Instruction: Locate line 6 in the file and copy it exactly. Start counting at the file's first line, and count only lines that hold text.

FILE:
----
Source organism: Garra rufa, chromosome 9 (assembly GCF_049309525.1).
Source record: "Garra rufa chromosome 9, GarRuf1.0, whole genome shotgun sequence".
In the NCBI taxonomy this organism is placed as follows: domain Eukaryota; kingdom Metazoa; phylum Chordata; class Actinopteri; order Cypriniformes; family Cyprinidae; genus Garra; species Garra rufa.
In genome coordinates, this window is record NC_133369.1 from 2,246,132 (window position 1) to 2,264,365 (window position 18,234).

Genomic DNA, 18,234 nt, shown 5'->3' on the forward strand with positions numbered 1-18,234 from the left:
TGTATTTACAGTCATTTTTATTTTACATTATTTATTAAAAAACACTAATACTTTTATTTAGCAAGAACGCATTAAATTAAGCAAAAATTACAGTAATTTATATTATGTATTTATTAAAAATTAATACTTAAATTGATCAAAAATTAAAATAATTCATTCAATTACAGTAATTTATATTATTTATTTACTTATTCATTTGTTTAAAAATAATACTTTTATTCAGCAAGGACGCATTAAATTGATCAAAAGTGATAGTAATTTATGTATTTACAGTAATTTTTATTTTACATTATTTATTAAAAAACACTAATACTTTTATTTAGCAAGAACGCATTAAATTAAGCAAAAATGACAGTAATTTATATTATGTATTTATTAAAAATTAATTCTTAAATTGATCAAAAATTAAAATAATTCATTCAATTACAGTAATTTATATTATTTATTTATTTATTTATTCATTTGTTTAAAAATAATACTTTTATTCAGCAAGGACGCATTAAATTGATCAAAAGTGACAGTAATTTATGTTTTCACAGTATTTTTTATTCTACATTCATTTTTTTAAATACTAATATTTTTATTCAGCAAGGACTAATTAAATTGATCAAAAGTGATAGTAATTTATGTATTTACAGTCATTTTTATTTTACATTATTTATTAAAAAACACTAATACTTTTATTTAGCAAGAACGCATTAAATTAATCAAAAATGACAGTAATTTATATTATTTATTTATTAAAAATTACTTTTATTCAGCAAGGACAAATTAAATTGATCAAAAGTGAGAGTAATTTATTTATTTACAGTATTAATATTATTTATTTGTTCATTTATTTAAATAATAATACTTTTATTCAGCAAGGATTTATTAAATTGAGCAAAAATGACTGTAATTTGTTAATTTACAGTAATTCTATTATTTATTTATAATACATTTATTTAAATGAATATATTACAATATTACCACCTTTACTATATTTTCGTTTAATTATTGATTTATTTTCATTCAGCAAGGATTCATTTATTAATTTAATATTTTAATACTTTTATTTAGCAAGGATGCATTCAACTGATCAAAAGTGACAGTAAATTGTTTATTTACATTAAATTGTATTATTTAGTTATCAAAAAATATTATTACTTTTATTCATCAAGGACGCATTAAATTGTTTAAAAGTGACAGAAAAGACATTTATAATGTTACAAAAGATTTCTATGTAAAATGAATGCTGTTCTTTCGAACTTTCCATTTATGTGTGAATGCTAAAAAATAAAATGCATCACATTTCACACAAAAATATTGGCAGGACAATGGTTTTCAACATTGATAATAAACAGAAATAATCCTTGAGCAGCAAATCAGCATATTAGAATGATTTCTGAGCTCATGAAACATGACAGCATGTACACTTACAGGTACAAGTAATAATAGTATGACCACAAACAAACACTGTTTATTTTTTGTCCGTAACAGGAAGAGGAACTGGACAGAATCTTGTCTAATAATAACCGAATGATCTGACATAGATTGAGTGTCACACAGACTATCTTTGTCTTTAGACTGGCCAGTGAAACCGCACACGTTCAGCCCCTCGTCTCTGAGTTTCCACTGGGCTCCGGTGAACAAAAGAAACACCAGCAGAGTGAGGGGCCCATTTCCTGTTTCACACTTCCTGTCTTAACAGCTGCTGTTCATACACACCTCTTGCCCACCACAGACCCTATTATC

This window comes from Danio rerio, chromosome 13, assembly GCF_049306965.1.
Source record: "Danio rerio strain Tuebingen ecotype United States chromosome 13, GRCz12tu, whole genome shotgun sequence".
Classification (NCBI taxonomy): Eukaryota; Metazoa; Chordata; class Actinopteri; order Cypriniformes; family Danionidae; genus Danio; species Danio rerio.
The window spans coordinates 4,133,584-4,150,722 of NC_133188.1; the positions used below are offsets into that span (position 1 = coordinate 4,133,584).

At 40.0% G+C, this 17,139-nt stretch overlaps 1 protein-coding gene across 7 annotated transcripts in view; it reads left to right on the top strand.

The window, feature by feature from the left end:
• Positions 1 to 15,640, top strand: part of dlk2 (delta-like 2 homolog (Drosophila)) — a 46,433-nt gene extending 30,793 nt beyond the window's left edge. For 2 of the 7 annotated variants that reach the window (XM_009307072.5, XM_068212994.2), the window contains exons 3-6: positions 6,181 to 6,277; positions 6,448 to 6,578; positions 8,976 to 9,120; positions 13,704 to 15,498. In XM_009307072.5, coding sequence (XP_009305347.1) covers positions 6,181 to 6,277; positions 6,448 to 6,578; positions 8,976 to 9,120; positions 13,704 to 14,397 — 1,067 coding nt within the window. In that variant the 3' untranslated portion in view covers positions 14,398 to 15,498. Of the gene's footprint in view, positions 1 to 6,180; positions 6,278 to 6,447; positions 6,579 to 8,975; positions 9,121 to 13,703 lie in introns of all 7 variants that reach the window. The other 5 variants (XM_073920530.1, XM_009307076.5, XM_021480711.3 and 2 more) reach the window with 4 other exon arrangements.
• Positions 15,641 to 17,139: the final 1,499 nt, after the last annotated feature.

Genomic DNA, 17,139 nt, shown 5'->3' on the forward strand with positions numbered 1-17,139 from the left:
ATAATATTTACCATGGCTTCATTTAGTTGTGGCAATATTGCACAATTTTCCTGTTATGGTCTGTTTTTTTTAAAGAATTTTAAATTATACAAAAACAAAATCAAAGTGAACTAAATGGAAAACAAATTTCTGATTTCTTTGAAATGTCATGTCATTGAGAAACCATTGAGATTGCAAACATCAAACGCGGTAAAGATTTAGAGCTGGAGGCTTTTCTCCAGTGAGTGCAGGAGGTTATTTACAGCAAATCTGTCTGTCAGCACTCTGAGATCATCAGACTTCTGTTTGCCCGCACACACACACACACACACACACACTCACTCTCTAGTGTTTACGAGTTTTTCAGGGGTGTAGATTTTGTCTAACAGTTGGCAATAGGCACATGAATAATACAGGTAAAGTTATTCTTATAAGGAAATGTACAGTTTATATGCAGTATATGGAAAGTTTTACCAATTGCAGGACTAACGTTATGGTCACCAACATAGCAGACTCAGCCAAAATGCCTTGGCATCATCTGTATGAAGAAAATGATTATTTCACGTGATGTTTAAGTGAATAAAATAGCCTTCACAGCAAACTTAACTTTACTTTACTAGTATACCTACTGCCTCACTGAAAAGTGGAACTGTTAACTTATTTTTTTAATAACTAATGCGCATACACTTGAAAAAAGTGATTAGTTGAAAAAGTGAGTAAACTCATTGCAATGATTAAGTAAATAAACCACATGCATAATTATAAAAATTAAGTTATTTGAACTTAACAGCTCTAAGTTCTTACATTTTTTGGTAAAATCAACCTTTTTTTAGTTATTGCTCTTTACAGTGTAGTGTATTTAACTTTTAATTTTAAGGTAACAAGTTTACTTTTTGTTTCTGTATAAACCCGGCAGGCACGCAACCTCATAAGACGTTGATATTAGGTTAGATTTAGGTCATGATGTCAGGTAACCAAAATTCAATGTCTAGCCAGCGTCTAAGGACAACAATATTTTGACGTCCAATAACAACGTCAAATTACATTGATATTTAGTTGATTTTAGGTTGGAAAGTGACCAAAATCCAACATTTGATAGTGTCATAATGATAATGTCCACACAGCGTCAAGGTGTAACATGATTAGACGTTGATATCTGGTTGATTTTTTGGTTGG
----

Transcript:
TGTATTTACAGTCATTTTTATTTTACATTATTTATTAAAAAACACTAATACTTTTATTTAGCAAGAACGCATTAAATTAAGCAAAAATTACAGTAATTTATATTATGTATTTATTAAAAATTAATACTTAAATTGATCAAAAATTAAAATAATTCATTCAATTACAGTAATTTATATTATTTATTTACTTATTCATTTGTTTAAAAATAATACTTTTATTCAGCAAGGACGCATTAAATTGATCAAAAGTGATAGTAATTTATGTATTTACAGTAATTTTTATTTTACATTATTTATTAAAAAACACTAATACTTTTATTTAGCAAGAACGCATTAAATTAAGCAAAAATGACAGTAATTTATATTATGTATTTATTAAAAATTAATTCTTAAATTGATCAAAAATTAAAATAATTCATTCAATTACAGTAATTTATATTATTTATTTATTTATTTATTCATTTGTTTAAAAATAATACTTTTATTCAGCAAGGACGCATTAAATTGATCAAAAGTGACAGTAATTTATGTTTTCACAGTATTTTTTATTCTACATTCATTTTTTTAAATACTAATATTTTTATTCAGCAAGGACTAATTAAATTGATCAAAAGTGATAGTAATTTATGTATTTACAGTCATTTTTATTTTACATTATTTATTAAAAAACACTAATACTTTTATTTAGCAAGAACGCATTAAATTAATCAAAAATGACAGTAATTTATATTATTTATTTATTAAAAATTACTTTTATTCAGCAAGGACAAATTAAATTGATCAAAAGTGAGAGTAATTTATTTATTTACAGTATTAATATTATTTATTTGTTCATTTATTTAAATAATAATACTTTTATTCAGCAAGGATTTATTAAATTGAGCAAAAATGACTGTAATTTGTTAATTTACAGTAATTCTATTATTTATTTATAATACATTTATTTAAATGAATATATTACAATATTACCACCTTTACTATATTTTCGTTTAATTATTGATTTATTTTCATTCAGCAAGGATTCATTTATTAATTTAATATTTTAATACTTTTATTTAGCAAGGATGCATTCAACTGATCAAAAGTGACAGTAAATTGTTTATTTACATTAAATTGTATTATTTAGTTATCAAAAAATATTATTACTTTTATTCATCAAGGACGCATTAAATTGTTTAAAAGTGACAGAAAAGACATTTATAATGTTACAAAAGATTTCTATGTAAAATGAATGCTGTTCTTTCGAACTTTCCATTTATGTGTGAATGCTAAAAAATAAAATGCATCACATTTCACACAAAAATATTGGCAGGACAATGGTTTTCAACATTGATAATAAACAGAAATAATCCTTGAGCAGCAAATCAGCATATTAGAATGATTTCTGAGCTCATGAAACATGACAGCATGTACACTTACAGGTACAAGTAATAATAGTATGACCACAAACAAACACTGTTTATTTTTTGTCCGTAACAGGAAGAGGAACTGGACAGAATCTTGTCTAATAATAACCGAATGATCTGACATAGATTGAGTGTCACACAGACTATCTTTGTCTTTAGACTGGCCAGTGAAACCGCACACGTTCAGCCCCTCGTCTCTGAGTTTCCACTGGGCTCCGGTGAACAAAAGAAACACCAGCAGAGTGAGGGGCCCATTTCCTGTTTCACACTTCCTGTCTTAACAGCTGCTGTTCATACACACCTCTTGCCCACCACAGACCCTATTATC